With thousands of new tech products created around the world every year, there often come a few with great aspirations, wanting to be the next iPhone or PlayStation. More often than not, a majority of these get by reasonably off mediocre earnings, while few succeed. Sometimes, there will come a service or device that aims big but ends up failing instead.
The annals of history are filled with products like these, technological marvels that failed due to technical errors, lukewarm customer reception, ill-conceived designs, and other reasons.
Here are 5 devices from recent history that reached for the stars but barely made it past the stratosphere.
1. Google Glass
First unveiled in 2012, the augmented reality (AR) headset looked like it was plucked right out of a sci-fi film. When you were done watching the concept video (below) Google used to showcase its device, you were bound to be amazed.
The video showed off what a day in the life of a Google Glass user could be like, with features often reserved to our smartphone screens now hovering around us in real space as computer imagery: map routes, video calls, the weather forecast, and more. It was truly groundbreaking.
Then came the price tag: $1,500 for early access users. Soon after, controversy. Given that the headset served as an incognito video recorder at all times, it created awkward situations in social scenarios. Some restaurants and public establishments outright banned its use in their premises for privacy reasons. It died a quick death in 2015, though it served to excite and inspire the tech world about the prospect of a well-thought out AR headset that could improve our lives.
Google retooled the device for enterprises, intended for use in construction and medicine, for example, and the latest edition retails for $999.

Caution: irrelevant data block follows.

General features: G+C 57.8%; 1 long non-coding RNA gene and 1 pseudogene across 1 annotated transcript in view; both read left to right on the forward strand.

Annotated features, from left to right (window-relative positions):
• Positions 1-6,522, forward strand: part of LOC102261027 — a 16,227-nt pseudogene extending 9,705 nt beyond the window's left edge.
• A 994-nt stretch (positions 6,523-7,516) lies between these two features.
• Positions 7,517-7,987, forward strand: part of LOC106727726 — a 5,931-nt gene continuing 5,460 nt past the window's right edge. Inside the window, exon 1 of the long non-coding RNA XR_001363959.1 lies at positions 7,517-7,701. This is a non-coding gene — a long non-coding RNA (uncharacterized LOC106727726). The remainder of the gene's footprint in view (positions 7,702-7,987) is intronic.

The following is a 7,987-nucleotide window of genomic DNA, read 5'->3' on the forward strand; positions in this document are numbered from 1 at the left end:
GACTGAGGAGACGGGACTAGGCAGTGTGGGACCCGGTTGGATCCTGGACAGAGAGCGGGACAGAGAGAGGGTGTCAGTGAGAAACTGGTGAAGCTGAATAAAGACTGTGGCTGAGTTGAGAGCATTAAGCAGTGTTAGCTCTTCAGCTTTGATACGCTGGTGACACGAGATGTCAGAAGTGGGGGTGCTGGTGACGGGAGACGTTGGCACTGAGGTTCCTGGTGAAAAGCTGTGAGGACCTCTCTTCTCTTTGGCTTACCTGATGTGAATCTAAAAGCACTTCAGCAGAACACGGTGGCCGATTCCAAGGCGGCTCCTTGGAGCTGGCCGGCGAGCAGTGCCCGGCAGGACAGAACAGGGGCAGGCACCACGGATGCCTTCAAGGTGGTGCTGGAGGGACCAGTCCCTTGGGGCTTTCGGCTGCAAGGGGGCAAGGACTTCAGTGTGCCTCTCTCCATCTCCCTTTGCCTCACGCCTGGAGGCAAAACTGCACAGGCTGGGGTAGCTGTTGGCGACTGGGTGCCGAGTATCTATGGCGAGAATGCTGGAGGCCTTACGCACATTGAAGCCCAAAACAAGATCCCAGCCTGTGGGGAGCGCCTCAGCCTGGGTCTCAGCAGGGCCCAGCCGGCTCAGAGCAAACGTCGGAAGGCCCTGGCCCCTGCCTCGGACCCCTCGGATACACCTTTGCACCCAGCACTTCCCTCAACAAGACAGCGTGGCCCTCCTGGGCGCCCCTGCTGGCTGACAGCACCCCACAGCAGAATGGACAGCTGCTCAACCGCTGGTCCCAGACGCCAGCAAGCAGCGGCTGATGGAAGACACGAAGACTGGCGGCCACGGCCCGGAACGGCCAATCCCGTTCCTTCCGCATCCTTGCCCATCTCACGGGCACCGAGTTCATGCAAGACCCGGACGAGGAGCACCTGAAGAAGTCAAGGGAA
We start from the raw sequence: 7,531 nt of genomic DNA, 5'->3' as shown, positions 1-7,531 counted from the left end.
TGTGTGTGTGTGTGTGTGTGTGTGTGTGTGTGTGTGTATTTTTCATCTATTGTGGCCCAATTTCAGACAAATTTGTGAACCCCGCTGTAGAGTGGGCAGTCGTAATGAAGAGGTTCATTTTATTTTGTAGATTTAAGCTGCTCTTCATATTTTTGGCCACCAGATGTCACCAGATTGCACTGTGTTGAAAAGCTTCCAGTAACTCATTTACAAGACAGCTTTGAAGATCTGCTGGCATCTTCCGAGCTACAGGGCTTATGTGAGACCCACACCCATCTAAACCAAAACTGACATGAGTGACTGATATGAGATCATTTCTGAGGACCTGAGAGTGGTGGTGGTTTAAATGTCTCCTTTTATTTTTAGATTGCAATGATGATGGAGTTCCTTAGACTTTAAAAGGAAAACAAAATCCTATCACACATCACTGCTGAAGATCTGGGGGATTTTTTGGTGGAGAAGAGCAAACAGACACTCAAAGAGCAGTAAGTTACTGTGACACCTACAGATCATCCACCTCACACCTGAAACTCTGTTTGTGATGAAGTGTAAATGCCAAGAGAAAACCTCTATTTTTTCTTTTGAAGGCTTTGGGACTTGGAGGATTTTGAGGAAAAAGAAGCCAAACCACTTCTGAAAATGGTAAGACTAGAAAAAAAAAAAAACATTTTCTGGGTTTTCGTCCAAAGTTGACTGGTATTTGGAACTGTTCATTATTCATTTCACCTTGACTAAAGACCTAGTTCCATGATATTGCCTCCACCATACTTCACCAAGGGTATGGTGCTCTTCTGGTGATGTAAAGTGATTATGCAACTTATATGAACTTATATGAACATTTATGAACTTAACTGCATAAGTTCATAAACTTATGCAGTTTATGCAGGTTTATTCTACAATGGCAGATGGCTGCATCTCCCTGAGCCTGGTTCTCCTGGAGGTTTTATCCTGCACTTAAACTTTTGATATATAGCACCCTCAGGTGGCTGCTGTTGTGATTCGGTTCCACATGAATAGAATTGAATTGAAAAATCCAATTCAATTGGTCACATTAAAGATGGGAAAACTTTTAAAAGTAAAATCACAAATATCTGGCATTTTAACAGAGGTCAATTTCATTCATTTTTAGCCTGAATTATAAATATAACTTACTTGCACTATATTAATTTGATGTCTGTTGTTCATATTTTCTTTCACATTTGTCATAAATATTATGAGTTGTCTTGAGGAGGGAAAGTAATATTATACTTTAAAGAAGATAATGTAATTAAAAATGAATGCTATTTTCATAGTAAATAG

2. Samsung Galaxy Note 7
Many of us remember Samsung’s ‘explosive’ phablet from 2016 – explosive for all the wrong reasons, unfortunately. The Note 7 was an unassuming threat at first. It was the company’s customary annual installment in the Note line, it was slightly bigger, better, and faster, as is usually the case with smartphone releases by now.
Reviews were solid, publications often recommended it as a solid pick for someone looking for a larger smartphone. Eventually, however, most of the publications would have to retract their statements.
That’s because Samsung Note 7 devices had defective batteries and a design that didn’t properly accommodate said batteries, which could cause the energy storage units to suddenly combust and explode. This was such a problem that airline outright banned them on their flights.
The whole debacle cost Samsung $2.3 billion in lost profits. Luckily for the company, its overall smartphone sales remained strong, especially in following years, so the Korean phone maker did not suffer in the long run.
3. Virtual Boy
Before the Oculus Rift and PlayStation VR came an obscure failure of a VR headset known as the Virtual Boy in 1995. Designed and produced by Nintendo, the video game company behind successful launches such as the Gameboy and NES (Nintendo Entertainment System), the headset was misleadingly advertised as being a VR headset, when in fact it created a monochromatic (red/black) illusion of 3-dimensional depth (much like the 3D you experience in cinemas, but much, much more crude).
Simply, 90s technology was nowhere near being able to handle what Nintendo had envisioned, and the Virtual Boy was a failure for the company. The good news is that it got the world thinking about VR.
Hailed by many (such as Steve Jobs) as the next big tech to emerge at the turn of the millennium, the two-wheeled personal transportation device wanted to be the next big thing after walking. It’s safe to say it failed.
While certainly an interesting technology for urban travel and the first-last mile issue, it looked socially awkward to many, and was instead relegated to policemen, mall security and tourists.
After changing owners many times, the company finally ended production this year, as reported by the Fast Company.
5. Windows 8
Released in 2012 during the tablet craze two years after the launch of the iPad, it was all too clear what Microsoft was attempting with its latest OS.
The much-derided “Metro” tile interface discarded a UI many had grown to love for over a decade, with its Start button, desktop icons, and taskbar. It was clear the Metro interface was intended for use with tablets, with the big clickable tiles and large text. Maybe Microsoft thought that tablets would be the future of personal computing – we can’t know for sure. All we know is that the company overestimated people’s demand for tablets like their Surface line and that by haphazardly creating an OS that worked on both desktop computers and tablets, they ended up alienating their core customers.
They eventually rectified their mistake by release their next OS iteration, Windows 10, which was better received.